Hubble image of Mystic Mountain, a region in the Carina Nebula. Image credit: NASA/ESA

The Biggest Black Hole In The Universe

Black holes are among the most massive objects in the universe. They are the only objects whose gravitational pull is so strong that not even light can escape them. Relative to their mass, most black holes are not overly large. Some are hundreds of times the sun's mass, yet they are not much bigger than the sun. The black hole at the center of our galaxy is over one million times the sun's mass, yet it is only about the size of our solar system. The reason why black holes can be so massive yet also relatively small is that their extreme mass is compressing them into a small area of space. However, some black holes are truly gigantic. What is the biggest black hole in the universe?

The Phoenix Cluster

Phoenix Cluster
Image showing the Phoenix Cluster of galaxies. Image credit: NASA

The largest black hole ever discovered is located within a galaxy cluster known as the Phoenix Cluster, located around 8.5-billion light years away. The Phoenix Cluster is one of the most intensely studied galaxy clusters in our universe. It contains as many as 1,000 individual galaxies, and its galaxies also have an abnormally high rate of star-formation. Perhaps the most interesting galaxy in the cluster is the central galaxy, called Phoenix A. Star formation in Phoenix A is over 700 times higher than in the Milky Way. In our galaxy, one star forms every year on average. In Phoenix A, 740 stars form every year. Phoenix A is currently undergoing a phase known as a starburst phase, wherein star-formation is occurring at an accelerated rate. In fact, Phoenix A is one of the most active galaxies ever discovered. 

Black Hole of Phoenix A

Black hole
Visual illustration of a black hole

Star-formation alone is not what makes Phoenix A an interesting target for research. At the center of the galaxy, there exists the largest black hole ever discovered. Estimates of its mass and size make this black hole a true behemoth, and it is unlike anything in our galaxy or in any of the galaxies in our galactic neighborhood. The mass of the central black hole is estimated to be 100-billion times larger than the sun. The supermassive black hole is even more massive than some galaxies. The event horizon of the black hole has a diameter of 366-billion miles (590-billion kilometres), or about 100 times the distance between the sun and Pluto. Travelling at the speed of light, it would take you 71 days to traverse the entire circumference of the black hole. The mass of this black hole is so large that it would have been impossible for it to form from a star. Rather, the supermassive black hole of Phoenix A likely formed from the collision of multiple supermassive black holes that formed shortly after the Big Bang, which means that it may be one of the oldest black holes in the universe. Furthermore, the black hole itself is actually growing in size and mass. It is currently absorbing vast amounts of material and is increasing its mass by 60 suns every year.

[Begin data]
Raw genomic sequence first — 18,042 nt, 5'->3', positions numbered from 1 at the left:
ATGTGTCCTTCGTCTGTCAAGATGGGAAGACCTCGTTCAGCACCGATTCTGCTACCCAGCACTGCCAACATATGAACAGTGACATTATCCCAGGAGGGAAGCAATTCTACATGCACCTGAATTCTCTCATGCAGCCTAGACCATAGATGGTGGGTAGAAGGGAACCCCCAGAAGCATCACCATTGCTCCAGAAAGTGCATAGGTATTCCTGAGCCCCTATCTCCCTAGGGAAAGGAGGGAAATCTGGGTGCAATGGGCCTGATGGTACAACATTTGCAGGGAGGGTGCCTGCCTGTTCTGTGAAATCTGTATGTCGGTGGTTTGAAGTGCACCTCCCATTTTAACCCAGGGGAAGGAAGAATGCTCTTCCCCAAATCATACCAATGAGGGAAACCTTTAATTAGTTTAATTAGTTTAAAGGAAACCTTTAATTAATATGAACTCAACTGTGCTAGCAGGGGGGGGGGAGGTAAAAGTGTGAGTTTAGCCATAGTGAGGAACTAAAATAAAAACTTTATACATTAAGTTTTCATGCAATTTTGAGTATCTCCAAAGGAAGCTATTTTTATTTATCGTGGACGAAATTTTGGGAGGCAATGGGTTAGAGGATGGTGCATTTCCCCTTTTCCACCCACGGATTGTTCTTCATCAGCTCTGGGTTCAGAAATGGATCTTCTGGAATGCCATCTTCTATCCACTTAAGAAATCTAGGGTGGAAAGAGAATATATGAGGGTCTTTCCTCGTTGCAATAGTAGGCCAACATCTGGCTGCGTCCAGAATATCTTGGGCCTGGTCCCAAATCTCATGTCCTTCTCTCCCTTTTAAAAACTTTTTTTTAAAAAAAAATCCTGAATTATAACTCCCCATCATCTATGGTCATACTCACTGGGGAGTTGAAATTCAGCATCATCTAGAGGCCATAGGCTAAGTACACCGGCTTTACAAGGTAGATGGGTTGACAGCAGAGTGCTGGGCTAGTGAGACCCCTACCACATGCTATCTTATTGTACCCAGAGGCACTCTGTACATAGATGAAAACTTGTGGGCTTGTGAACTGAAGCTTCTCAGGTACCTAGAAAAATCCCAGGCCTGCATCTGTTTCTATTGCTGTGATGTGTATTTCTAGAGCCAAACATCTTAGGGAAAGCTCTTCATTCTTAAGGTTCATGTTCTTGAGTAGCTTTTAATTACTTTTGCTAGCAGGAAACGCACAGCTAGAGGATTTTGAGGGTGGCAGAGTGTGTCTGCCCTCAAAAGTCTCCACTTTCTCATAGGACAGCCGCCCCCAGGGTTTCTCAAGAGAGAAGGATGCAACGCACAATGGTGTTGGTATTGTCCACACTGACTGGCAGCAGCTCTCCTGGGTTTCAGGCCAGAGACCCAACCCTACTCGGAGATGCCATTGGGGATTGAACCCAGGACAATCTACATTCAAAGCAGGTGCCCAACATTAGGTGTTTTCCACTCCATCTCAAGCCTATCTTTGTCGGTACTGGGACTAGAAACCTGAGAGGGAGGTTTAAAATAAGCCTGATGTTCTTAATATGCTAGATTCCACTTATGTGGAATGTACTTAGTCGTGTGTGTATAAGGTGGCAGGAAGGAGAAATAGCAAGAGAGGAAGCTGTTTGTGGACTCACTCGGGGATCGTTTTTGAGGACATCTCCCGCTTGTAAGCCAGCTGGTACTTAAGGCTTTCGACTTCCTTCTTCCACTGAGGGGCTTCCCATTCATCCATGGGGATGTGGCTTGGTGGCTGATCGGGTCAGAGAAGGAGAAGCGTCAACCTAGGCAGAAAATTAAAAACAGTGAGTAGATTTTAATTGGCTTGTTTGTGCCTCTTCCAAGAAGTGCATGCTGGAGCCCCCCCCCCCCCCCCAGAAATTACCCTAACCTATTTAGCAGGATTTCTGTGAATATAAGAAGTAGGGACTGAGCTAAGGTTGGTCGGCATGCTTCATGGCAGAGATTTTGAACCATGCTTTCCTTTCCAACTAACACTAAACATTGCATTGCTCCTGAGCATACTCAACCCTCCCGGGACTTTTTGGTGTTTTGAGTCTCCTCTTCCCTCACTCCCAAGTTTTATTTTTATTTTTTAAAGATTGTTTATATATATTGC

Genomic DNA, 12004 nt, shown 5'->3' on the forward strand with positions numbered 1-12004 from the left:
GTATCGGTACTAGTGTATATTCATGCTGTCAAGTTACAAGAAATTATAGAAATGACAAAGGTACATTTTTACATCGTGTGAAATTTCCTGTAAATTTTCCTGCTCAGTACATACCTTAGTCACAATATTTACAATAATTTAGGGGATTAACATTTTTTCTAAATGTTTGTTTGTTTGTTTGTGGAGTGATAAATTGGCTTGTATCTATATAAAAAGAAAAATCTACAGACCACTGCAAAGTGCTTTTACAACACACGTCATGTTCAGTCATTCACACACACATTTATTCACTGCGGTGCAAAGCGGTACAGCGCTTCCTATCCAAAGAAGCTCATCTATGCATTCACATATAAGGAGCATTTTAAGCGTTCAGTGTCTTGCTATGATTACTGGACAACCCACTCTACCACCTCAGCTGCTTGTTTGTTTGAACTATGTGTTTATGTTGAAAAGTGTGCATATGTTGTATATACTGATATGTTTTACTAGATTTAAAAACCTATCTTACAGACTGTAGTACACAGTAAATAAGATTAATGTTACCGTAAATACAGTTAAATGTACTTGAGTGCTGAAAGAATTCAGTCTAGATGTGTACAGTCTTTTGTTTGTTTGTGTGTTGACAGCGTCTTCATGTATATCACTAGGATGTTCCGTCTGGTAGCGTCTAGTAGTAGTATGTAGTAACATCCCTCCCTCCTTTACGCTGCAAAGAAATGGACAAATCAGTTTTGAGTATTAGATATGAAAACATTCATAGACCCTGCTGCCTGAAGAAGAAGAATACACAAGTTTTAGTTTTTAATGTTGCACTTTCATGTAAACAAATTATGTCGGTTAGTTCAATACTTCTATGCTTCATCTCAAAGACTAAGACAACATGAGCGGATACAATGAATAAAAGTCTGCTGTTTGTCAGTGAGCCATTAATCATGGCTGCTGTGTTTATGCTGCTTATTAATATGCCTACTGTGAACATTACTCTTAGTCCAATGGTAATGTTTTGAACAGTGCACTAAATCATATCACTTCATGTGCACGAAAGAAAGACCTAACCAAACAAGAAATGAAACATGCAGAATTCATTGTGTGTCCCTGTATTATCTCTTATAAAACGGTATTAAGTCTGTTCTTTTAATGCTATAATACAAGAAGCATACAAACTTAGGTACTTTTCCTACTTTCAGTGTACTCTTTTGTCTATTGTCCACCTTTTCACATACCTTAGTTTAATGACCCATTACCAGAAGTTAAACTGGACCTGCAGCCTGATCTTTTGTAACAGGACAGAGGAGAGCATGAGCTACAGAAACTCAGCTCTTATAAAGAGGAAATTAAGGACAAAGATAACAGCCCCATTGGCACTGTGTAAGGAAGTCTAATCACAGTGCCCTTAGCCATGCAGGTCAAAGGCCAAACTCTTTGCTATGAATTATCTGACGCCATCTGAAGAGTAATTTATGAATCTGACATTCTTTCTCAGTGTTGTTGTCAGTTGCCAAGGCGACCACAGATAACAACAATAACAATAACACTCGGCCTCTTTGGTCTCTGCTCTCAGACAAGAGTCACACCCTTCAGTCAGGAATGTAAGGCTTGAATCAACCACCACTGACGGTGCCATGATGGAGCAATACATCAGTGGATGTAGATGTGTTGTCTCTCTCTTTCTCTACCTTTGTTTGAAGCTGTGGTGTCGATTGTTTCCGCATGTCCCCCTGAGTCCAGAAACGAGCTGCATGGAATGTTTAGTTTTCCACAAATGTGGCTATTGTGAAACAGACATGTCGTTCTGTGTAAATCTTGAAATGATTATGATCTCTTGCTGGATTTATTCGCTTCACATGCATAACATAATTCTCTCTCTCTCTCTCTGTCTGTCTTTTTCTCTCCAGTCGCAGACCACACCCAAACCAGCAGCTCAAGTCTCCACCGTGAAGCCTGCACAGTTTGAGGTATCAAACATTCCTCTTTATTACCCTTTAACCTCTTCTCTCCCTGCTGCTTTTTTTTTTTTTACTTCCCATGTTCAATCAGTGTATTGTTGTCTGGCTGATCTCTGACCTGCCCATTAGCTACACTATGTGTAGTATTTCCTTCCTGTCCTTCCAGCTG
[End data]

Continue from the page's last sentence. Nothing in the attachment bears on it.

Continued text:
Star cluster
Black holes generally form from the gravitational collapse of the most massive stars. Image credit: NASA/ESA

The supermassive black hole of Phoenix A is believed to be a primordial black hole, meaning that it is likely among the first black holes to have formed after the Big Bang. The exact origin of supermassive black holes remains a mystery, yet their origin likely predates the formation of the first large galaxies. Since nearly every large galaxy contains a supermassive black hole at its core, astronomers believe that supermassive black holes play an important role in the formation of galaxies. However, this is somewhat of a chicken or the egg problem. Did supermassive black holes come first and cause the formation of galaxies, or did galaxies cause the formation of supermassive black holes? What came first, black hole or galaxy? While this question remains unanswered, there are two models that seek to explain how supermassive black holes came to be. 

First, supermassive black holes may have formed directly from the gravitational collapse of gas and dust after the Big Bang, either prior or during the formation of the first stars. Before stars formed in vast numbers, the universe contained a vast amount of star-forming material. If enough material clumped together and collapsed under its own gravity, it could have resulted in the direct formation of a supermassive black hole. The second explanation is that supermassive black holes formed from the merging of smaller black holes. The first stars to form after the Big Bang would have been far more massive than stars that form today, and again, this would have been due to the sheer abundance of star-forming material in the early universe. The more massive a star is, the faster it burns through its fuel supply and the shorter its lifespan. When the most massive stars reach the end of their life, they gravitationally collapse to become stellar black holes. In the early universe, these stellar black holes would have had masses of around 100,000 suns, and if enough of them merged together, they would have resulted in the formation of supermassive black holes. It could very well be the case that both explanations are true, or that there is another yet to be discovered explanation for the origin of black holes like the one in Phoenix A. 

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